Skip to main content
heard you were looking for something deadly!

Around the table by Shaneeka Forrester

Around the table by Shaneeka Forrester

I grew up in the bustling city of Toronto, Ontario. Our home was always a meeting place for my parents’ friends, my siblings’ friends, and my friends as well.  We would gather around the dining room table and share stories about our day. The coffee pot could be heard from the kitchen sputtering and steaming away as it prepared to fuel the next conversation. A cloud of smoke swirled above the dining room table gathers the laughter of everyone below and carries it through the house. My father sat in his usual spot at the head of the table, eyes watering with tears as he stomps his foot against the linoleum floors howling with joy. Heads thrown back with mouths open as they contributed their voice to the howls.

changed Sometimes the conversations included tears from the hardships of a tough day. Sometimes the conversations were in tones of anger because someone had acted out, but regardless of the convesations that came and went, the people that came and went, we always knew that the laughs were never far away.

For me Indigenous Humour has impacted my life by helping me see humour as a way to connect with people from all walks of life. I have been fortunate to witness the power that humour has in our communities in the darkest of times and I’ve been able to turn to humour in mine, as well. As I got older the dynamics of my family changed and I was introduced to humour from new communities. I got to see how they bantered with one another– a ping pong game of lighthearted insults that nobody was safe from. I began to learn how to laugh at myself and not take things too seriously. 

In recent years, I’ve seen community members pass away and its always a hard time watching our community grieve those losses. During those times one of my favourite traditions is when people gather and share the most embarrassing and funny stories they can think of about that person, and everyone howls with laughter. For me, Indigenous Humour is about finding the funny in the unfortunate, laughing about really uncomfortable things as a way to cope, and being able to identify people by the sound of their laughter. Indigenous Humour impacted my life in nearly every interaction I have because it is so deeply intertwined with the way we communicate and walk on this earth. After we leave this world, and our spirits are called back home, our laughter will continue to echo out into the physical world; it echoes through stories about us and the retelling of jokes we have told.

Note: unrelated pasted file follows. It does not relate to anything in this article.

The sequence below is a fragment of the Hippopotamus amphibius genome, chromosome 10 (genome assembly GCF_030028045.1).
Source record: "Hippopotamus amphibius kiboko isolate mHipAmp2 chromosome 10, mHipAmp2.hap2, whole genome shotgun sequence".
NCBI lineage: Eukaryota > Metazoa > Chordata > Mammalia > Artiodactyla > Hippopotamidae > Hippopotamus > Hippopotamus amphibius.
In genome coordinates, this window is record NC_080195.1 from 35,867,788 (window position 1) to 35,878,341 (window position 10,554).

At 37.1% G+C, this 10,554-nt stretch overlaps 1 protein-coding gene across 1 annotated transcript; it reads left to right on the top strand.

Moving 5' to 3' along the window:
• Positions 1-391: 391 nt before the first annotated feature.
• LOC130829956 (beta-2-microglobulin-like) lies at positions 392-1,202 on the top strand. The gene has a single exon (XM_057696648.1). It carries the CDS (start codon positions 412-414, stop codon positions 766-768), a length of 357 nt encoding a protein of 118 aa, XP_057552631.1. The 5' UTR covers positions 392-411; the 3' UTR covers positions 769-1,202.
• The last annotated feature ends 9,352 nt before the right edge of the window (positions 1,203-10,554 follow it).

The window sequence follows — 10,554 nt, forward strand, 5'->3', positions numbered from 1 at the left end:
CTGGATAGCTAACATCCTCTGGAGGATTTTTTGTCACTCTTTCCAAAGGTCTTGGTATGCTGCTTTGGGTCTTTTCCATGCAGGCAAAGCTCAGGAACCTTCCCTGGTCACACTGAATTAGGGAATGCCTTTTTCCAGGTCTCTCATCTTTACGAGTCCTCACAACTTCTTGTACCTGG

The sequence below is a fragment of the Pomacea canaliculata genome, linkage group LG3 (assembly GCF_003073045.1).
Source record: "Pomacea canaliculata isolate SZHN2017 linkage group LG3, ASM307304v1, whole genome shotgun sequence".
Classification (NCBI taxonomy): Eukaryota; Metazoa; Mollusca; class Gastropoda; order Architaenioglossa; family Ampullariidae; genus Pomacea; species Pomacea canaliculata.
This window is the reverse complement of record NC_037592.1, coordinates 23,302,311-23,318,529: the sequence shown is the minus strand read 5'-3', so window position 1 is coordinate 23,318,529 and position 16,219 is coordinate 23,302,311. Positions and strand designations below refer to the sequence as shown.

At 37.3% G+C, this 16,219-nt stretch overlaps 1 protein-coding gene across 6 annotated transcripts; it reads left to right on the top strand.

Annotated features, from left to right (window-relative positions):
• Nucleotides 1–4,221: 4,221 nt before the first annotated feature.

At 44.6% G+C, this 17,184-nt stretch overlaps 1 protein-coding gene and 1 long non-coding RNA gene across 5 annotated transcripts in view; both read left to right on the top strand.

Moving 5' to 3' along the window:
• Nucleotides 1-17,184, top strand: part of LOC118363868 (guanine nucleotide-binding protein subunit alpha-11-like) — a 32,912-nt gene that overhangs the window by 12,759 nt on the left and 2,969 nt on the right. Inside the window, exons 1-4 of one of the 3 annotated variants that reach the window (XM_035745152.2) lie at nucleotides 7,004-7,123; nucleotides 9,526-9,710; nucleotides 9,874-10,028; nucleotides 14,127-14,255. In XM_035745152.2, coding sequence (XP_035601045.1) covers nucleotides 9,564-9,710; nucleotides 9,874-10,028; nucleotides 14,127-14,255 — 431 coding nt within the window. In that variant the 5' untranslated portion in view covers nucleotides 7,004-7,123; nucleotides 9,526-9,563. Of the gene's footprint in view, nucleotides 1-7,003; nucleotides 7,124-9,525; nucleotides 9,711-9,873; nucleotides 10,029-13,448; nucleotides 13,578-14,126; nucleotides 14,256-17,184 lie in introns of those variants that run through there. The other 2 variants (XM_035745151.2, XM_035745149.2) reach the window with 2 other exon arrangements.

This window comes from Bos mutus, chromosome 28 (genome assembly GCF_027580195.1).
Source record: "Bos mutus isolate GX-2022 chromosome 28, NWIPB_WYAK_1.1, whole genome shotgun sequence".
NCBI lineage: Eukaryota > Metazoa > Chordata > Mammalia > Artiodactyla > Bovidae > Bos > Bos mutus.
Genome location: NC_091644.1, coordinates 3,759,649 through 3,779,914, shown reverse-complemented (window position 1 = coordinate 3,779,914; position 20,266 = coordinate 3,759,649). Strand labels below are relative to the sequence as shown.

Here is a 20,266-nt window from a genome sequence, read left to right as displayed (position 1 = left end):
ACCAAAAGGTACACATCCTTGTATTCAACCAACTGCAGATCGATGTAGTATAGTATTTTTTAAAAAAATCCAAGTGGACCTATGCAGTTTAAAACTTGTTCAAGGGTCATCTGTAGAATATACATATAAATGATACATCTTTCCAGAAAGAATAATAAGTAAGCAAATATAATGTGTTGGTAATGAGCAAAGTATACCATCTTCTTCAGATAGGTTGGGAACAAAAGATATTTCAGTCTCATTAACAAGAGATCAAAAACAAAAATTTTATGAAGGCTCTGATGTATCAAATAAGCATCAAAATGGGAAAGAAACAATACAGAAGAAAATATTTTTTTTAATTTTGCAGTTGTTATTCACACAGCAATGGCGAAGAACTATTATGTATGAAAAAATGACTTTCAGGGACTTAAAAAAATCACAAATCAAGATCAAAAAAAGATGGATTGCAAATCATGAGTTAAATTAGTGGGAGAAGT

Shaneeka Forrester is Cree from Brunswick House First Nation. Shaneeka grew up in the Greater Toronto Area and spent many years being involved in the Urban Indigenous community in Toronto. Shaneeka went to George Brown College where she pursued an education in Child and Youth Work. Shaneeka then went on to begin studying Indigenous art at OCADU but left early to begin her journey as a full-time Mom. In 2016 Shaneeka relocated to Barrie, ON to raise her two sons. She spends her days creating art while advocating for Indigenous Equity and Awareness in her community.

You can find Shaneeka here:
Instagram:  Shneeks.beadz


Continue reading

Ever Sick, Stefan!

Ever Sick, Stefan!


Jay Melanson

Sometimes forget the hilarious moments we had. As the father of four mischevious daughters I am forever reminded that nothing was safe from their humorous interpretation.

All comments are moderated before being published.

Your Cart

Your cart is currently empty.
Click here to continue shopping.
Thanks for contacting us! We'll get back to you shortly. Thanks for subscribing Thanks! We will notify you when it becomes available! The max number of items have already been added There is only one item left to add to the cart There are only [num_items] items left to add to the cart